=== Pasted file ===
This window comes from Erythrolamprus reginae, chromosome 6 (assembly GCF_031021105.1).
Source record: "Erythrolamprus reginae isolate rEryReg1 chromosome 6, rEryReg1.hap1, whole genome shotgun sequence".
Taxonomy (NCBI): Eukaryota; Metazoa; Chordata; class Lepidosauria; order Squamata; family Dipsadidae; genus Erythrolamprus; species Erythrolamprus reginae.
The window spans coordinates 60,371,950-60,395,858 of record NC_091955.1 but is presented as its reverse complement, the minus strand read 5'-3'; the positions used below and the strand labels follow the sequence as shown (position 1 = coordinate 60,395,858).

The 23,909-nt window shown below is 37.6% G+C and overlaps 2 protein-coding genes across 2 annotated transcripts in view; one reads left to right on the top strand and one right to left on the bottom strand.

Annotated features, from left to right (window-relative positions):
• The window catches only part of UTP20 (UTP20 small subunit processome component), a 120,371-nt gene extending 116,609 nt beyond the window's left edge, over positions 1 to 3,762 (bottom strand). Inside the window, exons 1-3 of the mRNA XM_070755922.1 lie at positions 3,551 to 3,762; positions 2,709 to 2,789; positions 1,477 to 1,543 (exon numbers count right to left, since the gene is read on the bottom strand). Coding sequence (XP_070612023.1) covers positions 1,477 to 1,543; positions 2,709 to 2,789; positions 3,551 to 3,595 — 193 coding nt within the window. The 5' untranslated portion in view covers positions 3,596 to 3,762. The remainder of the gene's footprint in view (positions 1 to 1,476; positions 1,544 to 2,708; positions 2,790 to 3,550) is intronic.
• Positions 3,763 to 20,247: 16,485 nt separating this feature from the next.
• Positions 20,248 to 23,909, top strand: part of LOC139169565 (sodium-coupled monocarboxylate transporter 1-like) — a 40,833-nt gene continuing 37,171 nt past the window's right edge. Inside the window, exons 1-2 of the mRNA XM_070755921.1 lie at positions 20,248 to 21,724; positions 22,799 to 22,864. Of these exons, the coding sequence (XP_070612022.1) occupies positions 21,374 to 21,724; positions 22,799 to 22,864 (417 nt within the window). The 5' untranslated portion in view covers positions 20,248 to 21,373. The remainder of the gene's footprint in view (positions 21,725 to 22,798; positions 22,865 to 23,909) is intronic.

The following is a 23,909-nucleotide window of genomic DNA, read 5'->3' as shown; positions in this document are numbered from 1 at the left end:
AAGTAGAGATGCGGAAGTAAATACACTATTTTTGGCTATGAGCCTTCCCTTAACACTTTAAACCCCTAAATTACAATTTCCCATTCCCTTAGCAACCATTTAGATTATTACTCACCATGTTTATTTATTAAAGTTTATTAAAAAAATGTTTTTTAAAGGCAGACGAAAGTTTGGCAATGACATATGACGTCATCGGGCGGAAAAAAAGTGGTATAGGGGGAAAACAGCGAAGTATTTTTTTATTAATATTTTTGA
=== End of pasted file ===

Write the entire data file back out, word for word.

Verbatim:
This window comes from Erythrolamprus reginae, chromosome 6 (assembly GCF_031021105.1).
Source record: "Erythrolamprus reginae isolate rEryReg1 chromosome 6, rEryReg1.hap1, whole genome shotgun sequence".
Taxonomy (NCBI): Eukaryota; Metazoa; Chordata; class Lepidosauria; order Squamata; family Dipsadidae; genus Erythrolamprus; species Erythrolamprus reginae.
The window spans coordinates 60,371,950-60,395,858 of record NC_091955.1 but is presented as its reverse complement, the minus strand read 5'-3'; the positions used below and the strand labels follow the sequence as shown (position 1 = coordinate 60,395,858).

The 23,909-nt window shown below is 37.6% G+C and overlaps 2 protein-coding genes across 2 annotated transcripts in view; one reads left to right on the top strand and one right to left on the bottom strand.

Annotated features, from left to right (window-relative positions):
• The window catches only part of UTP20 (UTP20 small subunit processome component), a 120,371-nt gene extending 116,609 nt beyond the window's left edge, over positions 1 to 3,762 (bottom strand). Inside the window, exons 1-3 of the mRNA XM_070755922.1 lie at positions 3,551 to 3,762; positions 2,709 to 2,789; positions 1,477 to 1,543 (exon numbers count right to left, since the gene is read on the bottom strand). Coding sequence (XP_070612023.1) covers positions 1,477 to 1,543; positions 2,709 to 2,789; positions 3,551 to 3,595 — 193 coding nt within the window. The 5' untranslated portion in view covers positions 3,596 to 3,762. The remainder of the gene's footprint in view (positions 1 to 1,476; positions 1,544 to 2,708; positions 2,790 to 3,550) is intronic.
• Positions 3,763 to 20,247: 16,485 nt separating this feature from the next.
• Positions 20,248 to 23,909, top strand: part of LOC139169565 (sodium-coupled monocarboxylate transporter 1-like) — a 40,833-nt gene continuing 37,171 nt past the window's right edge. Inside the window, exons 1-2 of the mRNA XM_070755921.1 lie at positions 20,248 to 21,724; positions 22,799 to 22,864. Of these exons, the coding sequence (XP_070612022.1) occupies positions 21,374 to 21,724; positions 22,799 to 22,864 (417 nt within the window). The 5' untranslated portion in view covers positions 20,248 to 21,373. The remainder of the gene's footprint in view (positions 21,725 to 22,798; positions 22,865 to 23,909) is intronic.

The following is a 23,909-nucleotide window of genomic DNA, read 5'->3' as shown; positions in this document are numbered from 1 at the left end:
AAGTAGAGATGCGGAAGTAAATACACTATTTTTGGCTATGAGCCTTCCCTTAACACTTTAAACCCCTAAATTACAATTTCCCATTCCCTTAGCAACCATTTAGATTATTACTCACCATGTTTATTTATTAAAGTTTATTAAAAAAATGTTTTTTAAAGGCAGACGAAAGTTTGGCAATGACATATGACGTCATCGGGCGGAAAAAAAGTGGTATAGGGGGAAAACAGCGAAGTATTTTTTTATTAATATTTTTGA